People have asked me about royalties at Amazon. Here are the numbers:

Price and Royalties for a Print Book

amazon-pricing

I input the price (US$9.95) and it automatically calculates the price in pounds/Euros and shows me my expected royalty (what I get). I enter $9.95 (US dollars) and it shows me the price in pounds (someone in London will pay 6.12) and euro (what someone in Germany will pay 7.69 euro). At the right, it shows me the royalty in the various Amazon stores: I get $3.82 if the book is sold at Amazon.com; $5.81 if it’s sold via CreateSpace and $1.83 if it’s sold in bookstores.  Below that are my royalties from the UK and Europe.

Price and Royalties for a Digital Book

Here is the same for the digital book (the ebook):

amazon-pricing2

I enter the price ($3.99) and it shows me the price for other countries, along with the royalty (70%) and the amount that I get. If I set the price at $10 or higher, I get 35% royalty. Yes, Amazon is nudging authors to set lower prices so it can attract more buyers (and kill bookstores). 70% of $9.99 is $6.99. If I sell the book at $10.05, then I get$3.51.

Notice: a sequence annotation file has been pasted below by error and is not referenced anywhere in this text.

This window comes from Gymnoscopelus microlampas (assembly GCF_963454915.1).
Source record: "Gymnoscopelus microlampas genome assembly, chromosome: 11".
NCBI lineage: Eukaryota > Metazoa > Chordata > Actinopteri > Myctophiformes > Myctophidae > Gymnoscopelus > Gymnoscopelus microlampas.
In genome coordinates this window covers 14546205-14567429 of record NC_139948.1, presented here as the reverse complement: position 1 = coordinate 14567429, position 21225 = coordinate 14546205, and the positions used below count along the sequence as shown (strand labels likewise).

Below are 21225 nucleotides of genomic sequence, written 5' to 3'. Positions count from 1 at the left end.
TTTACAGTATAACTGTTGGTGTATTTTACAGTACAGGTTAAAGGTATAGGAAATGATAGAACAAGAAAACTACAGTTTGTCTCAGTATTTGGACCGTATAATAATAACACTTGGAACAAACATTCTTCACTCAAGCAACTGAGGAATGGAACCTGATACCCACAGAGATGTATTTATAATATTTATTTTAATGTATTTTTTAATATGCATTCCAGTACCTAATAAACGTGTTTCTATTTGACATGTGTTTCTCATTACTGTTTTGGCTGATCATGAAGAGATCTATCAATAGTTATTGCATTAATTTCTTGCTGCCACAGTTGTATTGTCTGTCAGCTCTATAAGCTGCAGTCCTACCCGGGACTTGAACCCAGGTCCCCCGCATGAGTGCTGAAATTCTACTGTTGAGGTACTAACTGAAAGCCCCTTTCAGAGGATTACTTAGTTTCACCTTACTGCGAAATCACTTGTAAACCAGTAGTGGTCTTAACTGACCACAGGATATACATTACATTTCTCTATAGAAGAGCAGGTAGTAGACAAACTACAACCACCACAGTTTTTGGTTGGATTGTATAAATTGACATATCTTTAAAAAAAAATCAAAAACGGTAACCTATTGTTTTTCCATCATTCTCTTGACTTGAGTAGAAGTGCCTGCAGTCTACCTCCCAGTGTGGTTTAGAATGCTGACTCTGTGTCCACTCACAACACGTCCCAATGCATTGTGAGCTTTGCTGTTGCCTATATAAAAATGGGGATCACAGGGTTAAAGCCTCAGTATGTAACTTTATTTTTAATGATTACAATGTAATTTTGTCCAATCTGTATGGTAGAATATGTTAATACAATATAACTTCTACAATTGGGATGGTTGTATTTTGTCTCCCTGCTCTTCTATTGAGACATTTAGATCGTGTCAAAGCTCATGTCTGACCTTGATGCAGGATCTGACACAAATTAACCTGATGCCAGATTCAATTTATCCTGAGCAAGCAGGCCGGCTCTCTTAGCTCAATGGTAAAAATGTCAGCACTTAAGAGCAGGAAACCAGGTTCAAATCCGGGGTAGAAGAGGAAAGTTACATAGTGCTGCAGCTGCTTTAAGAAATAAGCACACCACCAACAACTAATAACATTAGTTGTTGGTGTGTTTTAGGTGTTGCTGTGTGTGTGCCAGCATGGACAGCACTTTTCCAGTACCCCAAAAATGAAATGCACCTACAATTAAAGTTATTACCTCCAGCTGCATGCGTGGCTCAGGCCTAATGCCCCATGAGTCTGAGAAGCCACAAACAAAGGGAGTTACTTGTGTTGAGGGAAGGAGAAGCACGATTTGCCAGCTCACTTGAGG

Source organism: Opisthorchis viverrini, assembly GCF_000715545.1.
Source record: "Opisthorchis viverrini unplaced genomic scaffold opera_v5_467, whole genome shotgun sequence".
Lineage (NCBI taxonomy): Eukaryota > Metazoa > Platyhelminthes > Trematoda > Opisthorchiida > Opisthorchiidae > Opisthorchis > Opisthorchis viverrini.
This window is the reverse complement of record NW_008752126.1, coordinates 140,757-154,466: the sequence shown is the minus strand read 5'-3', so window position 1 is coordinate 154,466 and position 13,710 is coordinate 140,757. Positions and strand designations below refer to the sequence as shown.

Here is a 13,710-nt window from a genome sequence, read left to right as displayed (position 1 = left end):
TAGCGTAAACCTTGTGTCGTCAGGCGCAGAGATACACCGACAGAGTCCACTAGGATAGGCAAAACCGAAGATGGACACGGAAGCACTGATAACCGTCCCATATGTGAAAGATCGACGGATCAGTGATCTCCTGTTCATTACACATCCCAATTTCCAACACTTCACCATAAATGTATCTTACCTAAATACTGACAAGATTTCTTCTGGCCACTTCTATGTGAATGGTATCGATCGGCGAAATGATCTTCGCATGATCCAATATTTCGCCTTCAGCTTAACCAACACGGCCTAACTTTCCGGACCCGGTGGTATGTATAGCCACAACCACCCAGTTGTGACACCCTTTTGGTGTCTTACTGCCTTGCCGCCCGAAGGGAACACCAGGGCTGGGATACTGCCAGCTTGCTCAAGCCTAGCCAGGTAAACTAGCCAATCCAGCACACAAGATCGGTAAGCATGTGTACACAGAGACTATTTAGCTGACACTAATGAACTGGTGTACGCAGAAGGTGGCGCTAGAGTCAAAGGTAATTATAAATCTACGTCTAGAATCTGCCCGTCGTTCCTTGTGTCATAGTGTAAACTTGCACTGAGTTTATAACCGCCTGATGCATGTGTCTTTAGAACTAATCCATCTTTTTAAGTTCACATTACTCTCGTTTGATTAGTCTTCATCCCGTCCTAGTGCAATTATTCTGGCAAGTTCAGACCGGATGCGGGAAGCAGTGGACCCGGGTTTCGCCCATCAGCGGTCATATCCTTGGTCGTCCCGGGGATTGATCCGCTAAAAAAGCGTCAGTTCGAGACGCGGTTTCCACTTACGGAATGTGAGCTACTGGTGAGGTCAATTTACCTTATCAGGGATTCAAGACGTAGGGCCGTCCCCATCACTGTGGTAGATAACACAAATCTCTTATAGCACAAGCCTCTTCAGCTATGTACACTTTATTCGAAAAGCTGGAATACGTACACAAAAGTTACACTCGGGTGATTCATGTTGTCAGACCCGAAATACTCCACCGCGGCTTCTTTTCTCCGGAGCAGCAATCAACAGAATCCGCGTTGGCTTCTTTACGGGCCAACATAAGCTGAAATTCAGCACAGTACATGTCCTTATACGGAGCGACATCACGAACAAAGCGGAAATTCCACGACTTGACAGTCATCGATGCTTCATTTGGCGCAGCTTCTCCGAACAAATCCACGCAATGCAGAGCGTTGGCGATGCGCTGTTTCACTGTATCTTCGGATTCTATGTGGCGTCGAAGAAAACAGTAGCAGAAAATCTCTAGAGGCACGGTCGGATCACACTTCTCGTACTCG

For example, the ebook is $3.99 in the USA. I get 70%. Amazon charges a delivery fee, which is based on the kilobyte size of the book. The book is 2.8MB (mobi format), so they charge me an additional US$0.21. In the end, I get $2.65 for each ebook sold in the USA. In Mexico, the book is sold for 52.90 pesos, of which I get $36.06 pesos. All of those sales are converted to US dollars and Amazon pays that into my bank account.

However, it’s not that much money. You make very little money on non-fiction books. I might sell a few thousand. Maybe. That’s quite good for non-fiction.

One good thing about Amazon is the worldwide distribution: Europe, India, Japan, Australia, and Latin America. The only places where people can’t buy from Amazon are several countries in the Middle East and mainland China. Next week, I’ll talk with people in China about this.